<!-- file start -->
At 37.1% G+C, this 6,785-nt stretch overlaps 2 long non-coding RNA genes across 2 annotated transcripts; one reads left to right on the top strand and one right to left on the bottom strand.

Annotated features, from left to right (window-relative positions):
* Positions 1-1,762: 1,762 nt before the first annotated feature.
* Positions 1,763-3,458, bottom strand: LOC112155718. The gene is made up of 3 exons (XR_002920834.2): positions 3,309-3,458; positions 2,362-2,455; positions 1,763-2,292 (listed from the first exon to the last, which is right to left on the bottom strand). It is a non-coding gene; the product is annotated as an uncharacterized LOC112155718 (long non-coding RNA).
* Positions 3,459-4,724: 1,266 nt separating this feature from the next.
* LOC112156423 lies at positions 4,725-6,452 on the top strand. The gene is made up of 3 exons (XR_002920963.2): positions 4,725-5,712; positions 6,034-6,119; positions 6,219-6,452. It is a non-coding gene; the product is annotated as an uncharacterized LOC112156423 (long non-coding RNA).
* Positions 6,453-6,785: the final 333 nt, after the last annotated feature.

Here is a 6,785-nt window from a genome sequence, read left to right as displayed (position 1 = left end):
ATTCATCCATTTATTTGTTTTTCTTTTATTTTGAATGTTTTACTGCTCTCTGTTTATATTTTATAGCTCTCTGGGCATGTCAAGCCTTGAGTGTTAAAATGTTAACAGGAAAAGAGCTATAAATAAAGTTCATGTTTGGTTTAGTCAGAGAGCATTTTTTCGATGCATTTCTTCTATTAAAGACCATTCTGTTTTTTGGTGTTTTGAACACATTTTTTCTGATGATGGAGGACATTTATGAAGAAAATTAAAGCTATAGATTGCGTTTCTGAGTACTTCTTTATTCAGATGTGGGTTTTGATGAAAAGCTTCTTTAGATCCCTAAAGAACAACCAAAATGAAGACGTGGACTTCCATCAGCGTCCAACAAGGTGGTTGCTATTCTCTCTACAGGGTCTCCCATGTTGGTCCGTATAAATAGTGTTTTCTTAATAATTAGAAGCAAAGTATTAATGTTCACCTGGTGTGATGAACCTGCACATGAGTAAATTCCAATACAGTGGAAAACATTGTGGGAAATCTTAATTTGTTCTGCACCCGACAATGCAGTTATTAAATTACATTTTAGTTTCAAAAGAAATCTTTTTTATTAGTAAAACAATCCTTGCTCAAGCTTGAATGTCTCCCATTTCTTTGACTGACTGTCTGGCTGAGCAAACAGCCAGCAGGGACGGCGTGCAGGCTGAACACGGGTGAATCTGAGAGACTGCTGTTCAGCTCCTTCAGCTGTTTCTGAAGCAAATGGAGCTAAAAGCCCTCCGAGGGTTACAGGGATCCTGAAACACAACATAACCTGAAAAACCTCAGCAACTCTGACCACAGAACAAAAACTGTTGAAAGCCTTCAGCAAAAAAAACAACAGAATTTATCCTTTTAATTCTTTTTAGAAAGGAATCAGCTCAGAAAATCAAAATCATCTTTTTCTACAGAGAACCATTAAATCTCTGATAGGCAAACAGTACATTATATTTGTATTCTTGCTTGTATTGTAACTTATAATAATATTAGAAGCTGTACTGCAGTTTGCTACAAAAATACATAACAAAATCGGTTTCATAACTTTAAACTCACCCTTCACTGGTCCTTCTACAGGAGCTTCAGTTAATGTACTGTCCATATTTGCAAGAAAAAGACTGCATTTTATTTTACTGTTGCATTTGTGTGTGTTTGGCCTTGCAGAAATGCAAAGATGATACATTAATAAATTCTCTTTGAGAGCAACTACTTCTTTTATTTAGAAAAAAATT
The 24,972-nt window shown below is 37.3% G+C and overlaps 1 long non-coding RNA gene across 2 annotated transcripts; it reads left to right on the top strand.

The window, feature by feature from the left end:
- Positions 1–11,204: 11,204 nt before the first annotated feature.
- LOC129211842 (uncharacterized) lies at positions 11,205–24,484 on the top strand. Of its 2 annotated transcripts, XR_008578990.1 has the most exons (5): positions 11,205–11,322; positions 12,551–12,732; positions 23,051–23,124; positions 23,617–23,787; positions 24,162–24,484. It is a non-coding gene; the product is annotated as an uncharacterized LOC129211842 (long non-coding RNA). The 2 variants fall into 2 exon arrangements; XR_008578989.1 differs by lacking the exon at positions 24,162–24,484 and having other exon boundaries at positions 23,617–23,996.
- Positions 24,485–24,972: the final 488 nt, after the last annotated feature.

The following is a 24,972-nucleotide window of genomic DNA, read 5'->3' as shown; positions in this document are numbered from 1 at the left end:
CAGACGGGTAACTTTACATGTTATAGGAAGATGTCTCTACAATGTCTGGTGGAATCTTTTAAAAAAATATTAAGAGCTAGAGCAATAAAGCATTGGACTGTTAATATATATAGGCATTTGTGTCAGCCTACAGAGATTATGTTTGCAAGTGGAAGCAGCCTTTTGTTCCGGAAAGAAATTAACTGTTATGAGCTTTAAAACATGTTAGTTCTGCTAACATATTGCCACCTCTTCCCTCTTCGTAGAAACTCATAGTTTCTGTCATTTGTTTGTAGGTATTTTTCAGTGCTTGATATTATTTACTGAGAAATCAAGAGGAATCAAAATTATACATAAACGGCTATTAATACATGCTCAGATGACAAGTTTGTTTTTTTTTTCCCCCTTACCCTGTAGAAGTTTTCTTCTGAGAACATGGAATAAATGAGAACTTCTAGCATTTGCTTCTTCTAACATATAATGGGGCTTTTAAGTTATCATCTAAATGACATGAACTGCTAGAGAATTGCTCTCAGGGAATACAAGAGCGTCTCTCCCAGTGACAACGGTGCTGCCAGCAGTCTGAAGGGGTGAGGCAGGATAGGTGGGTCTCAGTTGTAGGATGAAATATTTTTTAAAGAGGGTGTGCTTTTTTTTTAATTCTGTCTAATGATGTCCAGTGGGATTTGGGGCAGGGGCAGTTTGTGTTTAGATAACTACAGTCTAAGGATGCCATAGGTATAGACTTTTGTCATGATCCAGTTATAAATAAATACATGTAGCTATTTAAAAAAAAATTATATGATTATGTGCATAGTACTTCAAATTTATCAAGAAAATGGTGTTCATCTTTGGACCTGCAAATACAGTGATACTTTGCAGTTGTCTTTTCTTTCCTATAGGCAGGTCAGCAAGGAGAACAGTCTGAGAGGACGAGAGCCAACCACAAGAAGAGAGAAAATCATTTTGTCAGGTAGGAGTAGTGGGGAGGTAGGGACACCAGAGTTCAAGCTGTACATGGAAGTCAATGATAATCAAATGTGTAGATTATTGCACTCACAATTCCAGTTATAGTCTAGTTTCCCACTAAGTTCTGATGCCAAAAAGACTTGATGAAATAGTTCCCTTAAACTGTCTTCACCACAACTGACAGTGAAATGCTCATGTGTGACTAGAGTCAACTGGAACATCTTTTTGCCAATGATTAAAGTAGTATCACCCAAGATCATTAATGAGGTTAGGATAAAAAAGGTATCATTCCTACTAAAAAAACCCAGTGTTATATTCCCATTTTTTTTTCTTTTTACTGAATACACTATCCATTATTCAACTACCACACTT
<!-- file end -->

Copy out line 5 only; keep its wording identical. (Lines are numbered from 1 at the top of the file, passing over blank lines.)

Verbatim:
* Positions 3,459-4,724: 1,266 nt separating this feature from the next.